As we see in both stories, revenge is not an easy task to complete. Hamlet encountered many obstacles on the way to enacting his revenge. Hamlet reveals that promising the act of vengeance to oneself, or to the actual victim itself, creates an amplified need to carry out their plans. Hamlet, who swore to his father's ghost that he will kill Claudius for revenge, states:
“Prompted by my revenge by heaven and hell, must like a whore unpack my heart with words, And fall a-cursing like a very drab, A scullion. Fie upon't, foh! About, my brains!” (2, ii, 525-9).
This proclamation by the crazed Prince Hamlet suggests that the promise he’s made to his father is eating...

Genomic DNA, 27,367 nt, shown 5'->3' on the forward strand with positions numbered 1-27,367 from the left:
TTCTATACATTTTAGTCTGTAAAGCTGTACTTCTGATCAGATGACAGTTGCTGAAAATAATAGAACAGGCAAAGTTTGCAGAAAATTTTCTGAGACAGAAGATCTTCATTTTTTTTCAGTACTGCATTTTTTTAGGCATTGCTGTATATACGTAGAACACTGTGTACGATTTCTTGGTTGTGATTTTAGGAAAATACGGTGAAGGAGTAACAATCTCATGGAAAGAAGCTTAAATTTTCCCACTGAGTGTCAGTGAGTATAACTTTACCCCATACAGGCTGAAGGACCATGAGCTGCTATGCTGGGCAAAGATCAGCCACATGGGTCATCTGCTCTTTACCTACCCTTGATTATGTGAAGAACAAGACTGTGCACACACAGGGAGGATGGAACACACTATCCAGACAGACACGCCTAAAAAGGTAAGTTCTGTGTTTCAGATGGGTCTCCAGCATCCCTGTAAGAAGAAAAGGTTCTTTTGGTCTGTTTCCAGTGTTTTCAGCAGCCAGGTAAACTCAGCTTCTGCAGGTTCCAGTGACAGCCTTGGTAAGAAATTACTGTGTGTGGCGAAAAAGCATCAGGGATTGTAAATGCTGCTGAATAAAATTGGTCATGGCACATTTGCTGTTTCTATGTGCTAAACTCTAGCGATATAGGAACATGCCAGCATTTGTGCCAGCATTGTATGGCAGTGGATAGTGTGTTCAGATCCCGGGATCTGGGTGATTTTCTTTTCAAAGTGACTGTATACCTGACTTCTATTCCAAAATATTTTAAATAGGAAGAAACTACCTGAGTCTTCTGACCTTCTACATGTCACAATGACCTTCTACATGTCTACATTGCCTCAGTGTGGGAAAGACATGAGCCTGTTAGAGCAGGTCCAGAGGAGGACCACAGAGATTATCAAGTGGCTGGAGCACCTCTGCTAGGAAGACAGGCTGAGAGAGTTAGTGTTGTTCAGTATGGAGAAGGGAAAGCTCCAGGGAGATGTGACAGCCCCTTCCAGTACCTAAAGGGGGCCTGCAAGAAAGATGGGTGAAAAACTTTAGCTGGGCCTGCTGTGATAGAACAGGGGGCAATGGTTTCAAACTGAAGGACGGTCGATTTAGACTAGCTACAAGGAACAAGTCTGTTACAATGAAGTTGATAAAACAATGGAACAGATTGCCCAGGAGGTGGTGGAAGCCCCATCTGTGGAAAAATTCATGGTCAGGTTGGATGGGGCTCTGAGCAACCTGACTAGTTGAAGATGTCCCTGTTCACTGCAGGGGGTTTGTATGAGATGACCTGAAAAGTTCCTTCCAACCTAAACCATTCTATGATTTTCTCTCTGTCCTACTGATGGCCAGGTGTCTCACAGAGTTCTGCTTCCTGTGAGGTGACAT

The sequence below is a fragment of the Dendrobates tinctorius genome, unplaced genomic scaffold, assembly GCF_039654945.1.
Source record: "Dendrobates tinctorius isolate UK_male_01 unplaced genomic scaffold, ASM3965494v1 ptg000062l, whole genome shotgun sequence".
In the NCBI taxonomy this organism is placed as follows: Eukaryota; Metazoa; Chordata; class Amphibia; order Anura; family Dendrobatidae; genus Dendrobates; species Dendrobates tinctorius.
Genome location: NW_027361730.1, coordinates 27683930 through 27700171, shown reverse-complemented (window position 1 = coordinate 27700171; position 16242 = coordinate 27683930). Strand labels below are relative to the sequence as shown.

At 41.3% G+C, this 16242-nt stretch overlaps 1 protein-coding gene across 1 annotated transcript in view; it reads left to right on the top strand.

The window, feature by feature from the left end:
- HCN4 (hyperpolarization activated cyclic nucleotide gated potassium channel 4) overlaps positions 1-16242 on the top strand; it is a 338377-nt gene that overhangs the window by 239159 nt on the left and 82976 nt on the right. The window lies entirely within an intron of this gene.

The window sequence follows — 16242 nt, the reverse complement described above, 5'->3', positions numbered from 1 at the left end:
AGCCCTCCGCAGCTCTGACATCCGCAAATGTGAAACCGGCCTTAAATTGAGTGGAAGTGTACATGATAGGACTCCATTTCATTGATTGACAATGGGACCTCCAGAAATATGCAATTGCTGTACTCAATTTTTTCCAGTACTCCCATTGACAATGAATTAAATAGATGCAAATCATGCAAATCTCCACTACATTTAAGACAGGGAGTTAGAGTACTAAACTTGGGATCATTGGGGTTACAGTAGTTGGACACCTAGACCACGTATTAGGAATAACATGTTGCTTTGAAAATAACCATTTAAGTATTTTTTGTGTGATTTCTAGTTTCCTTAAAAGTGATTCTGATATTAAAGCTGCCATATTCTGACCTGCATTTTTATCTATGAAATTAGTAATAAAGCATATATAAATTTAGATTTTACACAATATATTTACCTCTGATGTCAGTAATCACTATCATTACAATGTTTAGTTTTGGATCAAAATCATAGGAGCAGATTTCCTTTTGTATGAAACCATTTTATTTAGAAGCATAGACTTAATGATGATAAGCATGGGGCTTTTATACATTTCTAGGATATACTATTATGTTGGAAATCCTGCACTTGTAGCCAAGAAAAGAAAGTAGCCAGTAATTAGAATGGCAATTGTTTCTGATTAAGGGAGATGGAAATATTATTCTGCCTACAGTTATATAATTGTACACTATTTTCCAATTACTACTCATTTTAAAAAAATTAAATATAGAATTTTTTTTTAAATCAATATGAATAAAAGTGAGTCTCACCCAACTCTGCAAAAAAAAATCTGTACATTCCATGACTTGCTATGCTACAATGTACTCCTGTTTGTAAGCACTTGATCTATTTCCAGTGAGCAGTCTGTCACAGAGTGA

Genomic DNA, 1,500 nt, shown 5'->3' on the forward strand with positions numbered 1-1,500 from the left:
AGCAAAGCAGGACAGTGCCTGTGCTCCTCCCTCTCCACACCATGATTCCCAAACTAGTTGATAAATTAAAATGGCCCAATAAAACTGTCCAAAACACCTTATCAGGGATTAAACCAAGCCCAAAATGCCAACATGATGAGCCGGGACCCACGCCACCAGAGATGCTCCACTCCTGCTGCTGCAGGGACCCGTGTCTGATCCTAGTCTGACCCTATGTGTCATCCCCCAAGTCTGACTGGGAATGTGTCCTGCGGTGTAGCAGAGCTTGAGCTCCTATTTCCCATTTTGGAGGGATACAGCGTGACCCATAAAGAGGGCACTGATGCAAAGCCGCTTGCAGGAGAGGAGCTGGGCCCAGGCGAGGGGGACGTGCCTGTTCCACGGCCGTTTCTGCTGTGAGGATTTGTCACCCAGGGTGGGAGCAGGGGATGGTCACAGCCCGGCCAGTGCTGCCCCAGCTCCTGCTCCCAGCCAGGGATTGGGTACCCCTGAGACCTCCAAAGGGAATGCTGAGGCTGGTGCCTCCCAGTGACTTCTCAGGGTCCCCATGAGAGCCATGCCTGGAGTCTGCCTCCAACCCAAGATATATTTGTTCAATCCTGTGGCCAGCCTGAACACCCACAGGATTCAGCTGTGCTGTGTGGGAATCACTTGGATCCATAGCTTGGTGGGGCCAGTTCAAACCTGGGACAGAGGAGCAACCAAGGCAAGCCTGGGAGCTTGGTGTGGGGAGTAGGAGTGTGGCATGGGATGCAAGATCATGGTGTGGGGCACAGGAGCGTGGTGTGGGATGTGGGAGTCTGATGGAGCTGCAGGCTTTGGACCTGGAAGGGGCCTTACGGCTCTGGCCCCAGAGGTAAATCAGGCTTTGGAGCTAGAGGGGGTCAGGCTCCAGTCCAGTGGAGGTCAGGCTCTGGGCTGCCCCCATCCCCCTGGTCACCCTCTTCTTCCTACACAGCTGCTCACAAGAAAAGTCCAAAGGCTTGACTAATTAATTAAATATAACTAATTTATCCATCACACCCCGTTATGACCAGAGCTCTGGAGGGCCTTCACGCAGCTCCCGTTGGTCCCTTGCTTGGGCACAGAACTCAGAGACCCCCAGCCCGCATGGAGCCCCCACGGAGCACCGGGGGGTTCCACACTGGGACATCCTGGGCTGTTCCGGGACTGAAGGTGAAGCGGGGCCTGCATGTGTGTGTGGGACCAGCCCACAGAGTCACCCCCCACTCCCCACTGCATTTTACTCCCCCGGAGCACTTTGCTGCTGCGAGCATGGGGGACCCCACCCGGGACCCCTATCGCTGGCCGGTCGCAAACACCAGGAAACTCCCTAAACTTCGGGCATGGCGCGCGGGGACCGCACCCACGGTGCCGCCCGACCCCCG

... middle of paper ...
...of revenge is that revenge is immoral, no matter the case; and that just because one thing is immoral, does not mean we need to recover with the same, immoral act.
Baraban, Elena V. “The Motive for Murder in "The Cask of Amontillado" by
Edgar Allan Poe.” Rocky Mountain Review of Language and Literature. Vol. 58. No. 2. 2004. pp. 47-62. Web. 24 October. 2011.
Poe, Edgar Allen. “The Cask of Amontillado.” Portable Literature. 7th ed.
Boston: Wadsworth Cenage Learning. 2011. 219-224. Print.
Shakespeare, William. “Hamlet.” Portable Literature. 7th ed. Boston: Wadsworth
Cenage Learning. 2011. 947-1056. Print.
Skulsky, Harold. “Revenge, Honor, and Conscience in Hamlet.” PMLA. Vol. 85.
No. 1. Jan., 1970. pp. 78-87. Web. 24 October. 2011.
“The Cask of Amontillado”: Montresor’s Revenge – InfoRefuge.com." Info
Refuge. Web. 24 Oct. 2011.
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